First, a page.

The federal deadline on Real ID compliance has been extended for many states until October, though residents of a few states—Louisiana, Michigan, and New York—could face issues using their driver’s license at the airport in a few weeks.
A forthcoming deadline could cause some big problems for people traveling to your upcoming meetings, depending on where they live.
On the plus side, the deadline is later for most states, and the number of states facing a January 22 deadline is far fewer than it could have been.
The federal government’s long-in-the-works Real ID requirements designate that states have ID cards that meet certain minimum standards for security. The deadline for Real ID compliance at airports is supposed to take place later this month, at which time travelers going through a Transportation Security Administration checkpoint at an airport would need to have an ID that meets federal standards. However, the TSA revealed to Condé Nast Traveler this week that it was extending the deadline until October 11, 2018, for a number of states in the process of complying with the Real ID regulations.
While the regulatory delays and extensions cover most states and U.S. territories—the 27 that have already distributed Real ID-capable identification and the 20 that have received extensions until October 11—three states are still waiting for approval from the government for their extensions to go through, and that could cause upcoming travel hiccups.
Travelers from those states—Louisiana, Michigan, and New York—will not be able to travel without a passport or other federal ID after January 22, per Condé Nast Traveler, unless their states’ extension applications are approved before then. Two U.S. territories—American Samoa and the Northern Mariana Islands—also remain under review.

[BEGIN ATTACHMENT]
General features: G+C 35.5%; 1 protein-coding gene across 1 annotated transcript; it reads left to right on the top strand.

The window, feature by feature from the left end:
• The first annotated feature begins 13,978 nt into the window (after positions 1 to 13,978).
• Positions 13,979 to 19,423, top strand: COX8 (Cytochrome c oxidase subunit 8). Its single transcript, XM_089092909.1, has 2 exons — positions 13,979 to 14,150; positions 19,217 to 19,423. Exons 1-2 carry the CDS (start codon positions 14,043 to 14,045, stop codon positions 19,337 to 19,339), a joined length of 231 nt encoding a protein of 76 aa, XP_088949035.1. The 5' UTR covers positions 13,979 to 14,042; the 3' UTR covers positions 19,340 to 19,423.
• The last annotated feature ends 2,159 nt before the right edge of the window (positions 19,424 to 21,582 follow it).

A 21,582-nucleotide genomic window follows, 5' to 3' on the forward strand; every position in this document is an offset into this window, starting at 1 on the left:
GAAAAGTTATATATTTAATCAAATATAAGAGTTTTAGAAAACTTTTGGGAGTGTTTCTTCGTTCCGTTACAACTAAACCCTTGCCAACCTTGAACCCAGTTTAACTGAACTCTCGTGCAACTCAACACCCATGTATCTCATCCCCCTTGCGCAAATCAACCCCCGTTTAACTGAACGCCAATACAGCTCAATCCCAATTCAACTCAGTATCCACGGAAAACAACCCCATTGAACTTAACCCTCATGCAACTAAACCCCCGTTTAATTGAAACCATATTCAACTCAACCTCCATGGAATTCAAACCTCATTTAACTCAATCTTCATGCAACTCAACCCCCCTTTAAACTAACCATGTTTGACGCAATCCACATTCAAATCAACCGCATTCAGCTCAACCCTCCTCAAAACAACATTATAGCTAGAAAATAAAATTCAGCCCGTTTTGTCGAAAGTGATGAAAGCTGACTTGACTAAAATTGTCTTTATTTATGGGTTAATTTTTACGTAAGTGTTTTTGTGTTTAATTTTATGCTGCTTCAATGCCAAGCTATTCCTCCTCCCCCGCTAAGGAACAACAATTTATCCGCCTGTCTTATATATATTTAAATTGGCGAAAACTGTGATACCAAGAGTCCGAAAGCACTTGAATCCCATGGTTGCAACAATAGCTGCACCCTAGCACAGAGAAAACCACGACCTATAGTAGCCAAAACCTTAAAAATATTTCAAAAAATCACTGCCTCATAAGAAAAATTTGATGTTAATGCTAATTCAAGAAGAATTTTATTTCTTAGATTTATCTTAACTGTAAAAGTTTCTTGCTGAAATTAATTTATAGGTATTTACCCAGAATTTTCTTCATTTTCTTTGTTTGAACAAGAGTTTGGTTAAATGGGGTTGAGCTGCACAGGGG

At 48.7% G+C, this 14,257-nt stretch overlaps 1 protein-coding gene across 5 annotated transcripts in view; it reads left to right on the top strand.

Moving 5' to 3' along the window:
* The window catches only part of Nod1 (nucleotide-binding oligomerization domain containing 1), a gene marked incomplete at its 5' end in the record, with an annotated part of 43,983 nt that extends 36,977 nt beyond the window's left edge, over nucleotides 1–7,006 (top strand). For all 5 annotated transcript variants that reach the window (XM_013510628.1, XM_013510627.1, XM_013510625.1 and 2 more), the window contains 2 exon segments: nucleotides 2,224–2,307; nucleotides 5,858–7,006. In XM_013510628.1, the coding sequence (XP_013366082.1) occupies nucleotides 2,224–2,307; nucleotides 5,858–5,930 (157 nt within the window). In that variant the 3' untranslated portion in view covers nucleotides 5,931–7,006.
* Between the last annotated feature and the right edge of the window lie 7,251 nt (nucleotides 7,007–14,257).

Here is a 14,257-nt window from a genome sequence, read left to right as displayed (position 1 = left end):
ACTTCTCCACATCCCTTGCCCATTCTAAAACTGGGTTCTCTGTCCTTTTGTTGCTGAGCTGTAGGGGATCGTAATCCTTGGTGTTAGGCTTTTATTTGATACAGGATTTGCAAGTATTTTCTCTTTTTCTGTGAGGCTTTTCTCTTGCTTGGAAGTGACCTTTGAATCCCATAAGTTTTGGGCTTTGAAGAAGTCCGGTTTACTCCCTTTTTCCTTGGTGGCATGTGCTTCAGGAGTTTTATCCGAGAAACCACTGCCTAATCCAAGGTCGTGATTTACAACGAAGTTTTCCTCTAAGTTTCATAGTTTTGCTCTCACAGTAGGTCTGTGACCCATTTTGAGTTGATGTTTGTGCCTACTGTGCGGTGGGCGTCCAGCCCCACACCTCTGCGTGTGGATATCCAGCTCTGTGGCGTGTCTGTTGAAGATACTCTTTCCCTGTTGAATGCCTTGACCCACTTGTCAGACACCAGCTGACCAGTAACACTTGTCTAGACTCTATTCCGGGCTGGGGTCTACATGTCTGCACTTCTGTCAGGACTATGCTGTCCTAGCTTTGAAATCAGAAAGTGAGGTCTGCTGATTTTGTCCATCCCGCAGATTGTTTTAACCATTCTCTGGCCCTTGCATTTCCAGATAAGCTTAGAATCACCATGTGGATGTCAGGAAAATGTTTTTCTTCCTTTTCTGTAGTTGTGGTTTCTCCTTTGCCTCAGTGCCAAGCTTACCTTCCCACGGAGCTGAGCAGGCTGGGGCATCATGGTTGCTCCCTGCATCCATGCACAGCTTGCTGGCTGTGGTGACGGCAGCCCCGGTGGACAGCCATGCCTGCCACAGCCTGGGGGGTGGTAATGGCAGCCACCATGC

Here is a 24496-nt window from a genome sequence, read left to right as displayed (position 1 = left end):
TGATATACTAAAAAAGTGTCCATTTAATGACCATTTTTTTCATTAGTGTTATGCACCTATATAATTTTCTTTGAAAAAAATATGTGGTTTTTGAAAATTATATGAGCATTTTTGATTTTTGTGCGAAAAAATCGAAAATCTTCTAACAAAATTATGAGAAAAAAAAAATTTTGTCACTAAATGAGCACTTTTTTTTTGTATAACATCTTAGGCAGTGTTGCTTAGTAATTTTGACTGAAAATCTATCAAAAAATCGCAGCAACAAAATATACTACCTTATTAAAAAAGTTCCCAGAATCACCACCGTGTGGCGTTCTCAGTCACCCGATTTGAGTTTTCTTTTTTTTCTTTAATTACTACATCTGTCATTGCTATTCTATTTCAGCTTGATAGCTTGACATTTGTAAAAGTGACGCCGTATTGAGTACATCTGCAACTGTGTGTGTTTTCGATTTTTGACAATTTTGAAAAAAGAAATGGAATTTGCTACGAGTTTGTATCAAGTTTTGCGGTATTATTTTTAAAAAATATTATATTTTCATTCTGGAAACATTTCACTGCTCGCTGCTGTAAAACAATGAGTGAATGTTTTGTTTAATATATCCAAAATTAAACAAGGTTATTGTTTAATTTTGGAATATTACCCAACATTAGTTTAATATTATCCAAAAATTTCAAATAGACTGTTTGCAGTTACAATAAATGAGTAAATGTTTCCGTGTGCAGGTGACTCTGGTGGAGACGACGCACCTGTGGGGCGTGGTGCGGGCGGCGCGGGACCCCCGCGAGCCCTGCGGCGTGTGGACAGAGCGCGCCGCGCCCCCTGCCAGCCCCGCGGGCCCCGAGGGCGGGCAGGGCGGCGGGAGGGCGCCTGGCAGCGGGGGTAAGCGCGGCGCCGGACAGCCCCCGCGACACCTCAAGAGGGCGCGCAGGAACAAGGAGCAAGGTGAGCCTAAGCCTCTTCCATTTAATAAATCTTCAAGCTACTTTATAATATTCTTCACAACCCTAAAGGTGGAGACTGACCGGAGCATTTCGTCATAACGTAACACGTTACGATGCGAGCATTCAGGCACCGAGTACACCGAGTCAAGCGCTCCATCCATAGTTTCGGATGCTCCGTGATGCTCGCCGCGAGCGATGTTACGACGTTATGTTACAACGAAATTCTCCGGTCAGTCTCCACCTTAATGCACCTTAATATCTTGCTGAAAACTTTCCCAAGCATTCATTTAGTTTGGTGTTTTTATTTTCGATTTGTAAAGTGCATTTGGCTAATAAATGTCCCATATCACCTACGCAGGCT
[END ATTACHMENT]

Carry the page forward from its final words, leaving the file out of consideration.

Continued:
The 20 states that have received extensions include Alaska, Washington, Oregon, California, Idaho, Montana, North Dakota, Oklahoma, Minnesota, Missouri, Illinois, Kentucky, Maine, New Hampshire, Massachusetts, Rhode Island, New Jersey, Pennsylvania, Virginia, and South Carolina. Additionally, the territories of Puerto Rico, Guam, and the U.S. Virgin Islands also received extensions.
The Real ID effort dates all the way to the days after the September 11, 2001, terror attacks, and while the law was passed in 2005, state driver’s license programs have struggled to keep up with the deadlines set by the DHS for Real ID compliance. In its early years, the law was seen as controversial by state officials, though in recent years, many states have made efforts to catch up to the law.
The 2005 law is intended to be fully implemented by October of 2020, and all travelers will be required to have a Real ID-approved form of identification, regardless of location. Residents that do not update their ID cards in time will be barred from flying unless they use a form of approved federal identification such as a passport.
“Secure driver’s licenses and identification documents are a vital component of a holistic national security strategy,” the Department of Homeland Security states on its website. “Law enforcement must be able to rely on government-issued identification documents and know that the bearer of such a document is who he or she claims to be. REAL ID is a coordinated effort by the states and the Federal Government to improve the reliability and accuracy of state-issued identification documents, which should inhibit terrorists’ ability to evade detection by using fraudulent identification.”